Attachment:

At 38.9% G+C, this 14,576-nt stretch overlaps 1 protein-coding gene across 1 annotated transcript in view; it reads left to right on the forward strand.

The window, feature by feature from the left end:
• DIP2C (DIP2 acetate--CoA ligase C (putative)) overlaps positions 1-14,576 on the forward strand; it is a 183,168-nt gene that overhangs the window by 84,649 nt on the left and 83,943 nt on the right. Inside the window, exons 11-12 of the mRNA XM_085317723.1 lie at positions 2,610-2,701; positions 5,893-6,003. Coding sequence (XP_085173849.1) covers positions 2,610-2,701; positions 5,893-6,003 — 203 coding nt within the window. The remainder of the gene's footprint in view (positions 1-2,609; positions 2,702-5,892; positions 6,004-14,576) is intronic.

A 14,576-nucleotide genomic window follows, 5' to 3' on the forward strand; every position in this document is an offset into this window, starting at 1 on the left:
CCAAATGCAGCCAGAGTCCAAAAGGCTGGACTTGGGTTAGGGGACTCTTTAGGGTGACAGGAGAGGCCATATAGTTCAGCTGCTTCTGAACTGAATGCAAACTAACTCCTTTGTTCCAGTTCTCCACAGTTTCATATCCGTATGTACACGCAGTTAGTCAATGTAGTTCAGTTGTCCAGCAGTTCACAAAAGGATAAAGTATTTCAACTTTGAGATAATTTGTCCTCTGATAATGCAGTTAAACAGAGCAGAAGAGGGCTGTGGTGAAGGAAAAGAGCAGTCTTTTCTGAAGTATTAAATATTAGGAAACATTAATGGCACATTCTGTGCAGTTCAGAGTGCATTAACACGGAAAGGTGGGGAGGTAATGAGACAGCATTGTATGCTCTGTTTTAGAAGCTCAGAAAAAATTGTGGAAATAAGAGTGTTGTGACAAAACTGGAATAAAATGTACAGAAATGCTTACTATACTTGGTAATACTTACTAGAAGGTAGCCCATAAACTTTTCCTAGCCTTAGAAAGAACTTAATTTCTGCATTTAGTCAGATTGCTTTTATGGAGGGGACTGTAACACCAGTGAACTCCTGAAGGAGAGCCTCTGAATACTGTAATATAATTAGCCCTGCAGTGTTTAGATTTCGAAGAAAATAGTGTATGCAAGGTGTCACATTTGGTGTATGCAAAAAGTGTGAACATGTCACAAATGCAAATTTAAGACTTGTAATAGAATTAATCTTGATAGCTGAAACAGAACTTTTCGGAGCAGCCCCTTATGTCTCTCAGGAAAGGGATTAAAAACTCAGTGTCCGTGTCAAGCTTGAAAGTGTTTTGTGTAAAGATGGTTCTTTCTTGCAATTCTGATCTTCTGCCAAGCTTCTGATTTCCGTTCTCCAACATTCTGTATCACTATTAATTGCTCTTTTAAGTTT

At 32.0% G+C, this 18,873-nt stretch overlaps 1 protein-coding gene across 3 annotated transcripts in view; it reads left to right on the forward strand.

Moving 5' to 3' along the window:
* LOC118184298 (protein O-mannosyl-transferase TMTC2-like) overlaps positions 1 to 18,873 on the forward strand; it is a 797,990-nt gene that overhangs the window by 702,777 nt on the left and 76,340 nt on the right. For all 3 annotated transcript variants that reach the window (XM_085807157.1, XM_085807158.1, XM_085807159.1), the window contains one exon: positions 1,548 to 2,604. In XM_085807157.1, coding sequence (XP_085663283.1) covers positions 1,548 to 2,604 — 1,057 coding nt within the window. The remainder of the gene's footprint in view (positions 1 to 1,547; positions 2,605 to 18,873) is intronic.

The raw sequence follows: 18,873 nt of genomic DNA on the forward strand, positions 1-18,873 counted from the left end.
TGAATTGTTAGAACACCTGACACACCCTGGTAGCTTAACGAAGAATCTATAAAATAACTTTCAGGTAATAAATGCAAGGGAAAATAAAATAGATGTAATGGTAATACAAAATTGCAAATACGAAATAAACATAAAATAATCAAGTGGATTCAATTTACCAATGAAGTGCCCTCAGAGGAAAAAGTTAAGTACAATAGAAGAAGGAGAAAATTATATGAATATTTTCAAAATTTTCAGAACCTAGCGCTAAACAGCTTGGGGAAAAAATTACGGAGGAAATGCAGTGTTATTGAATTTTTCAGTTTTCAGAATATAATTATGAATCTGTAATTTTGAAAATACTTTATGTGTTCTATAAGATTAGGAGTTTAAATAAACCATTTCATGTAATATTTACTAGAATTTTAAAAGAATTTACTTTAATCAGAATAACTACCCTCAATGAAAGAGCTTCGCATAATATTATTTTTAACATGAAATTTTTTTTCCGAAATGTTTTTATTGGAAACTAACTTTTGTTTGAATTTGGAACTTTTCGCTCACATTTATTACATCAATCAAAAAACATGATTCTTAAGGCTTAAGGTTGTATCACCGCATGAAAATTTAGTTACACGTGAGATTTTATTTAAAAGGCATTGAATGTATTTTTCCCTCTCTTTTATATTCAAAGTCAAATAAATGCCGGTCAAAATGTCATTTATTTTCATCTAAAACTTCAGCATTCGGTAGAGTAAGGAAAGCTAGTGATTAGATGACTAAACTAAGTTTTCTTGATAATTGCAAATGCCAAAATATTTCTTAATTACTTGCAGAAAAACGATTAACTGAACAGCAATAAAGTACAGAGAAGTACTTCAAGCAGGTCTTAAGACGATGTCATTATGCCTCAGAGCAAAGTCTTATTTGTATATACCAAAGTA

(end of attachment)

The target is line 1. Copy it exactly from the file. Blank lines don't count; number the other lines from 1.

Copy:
At 38.9% G+C, this 14,576-nt stretch overlaps 1 protein-coding gene across 1 annotated transcript in view; it reads left to right on the forward strand.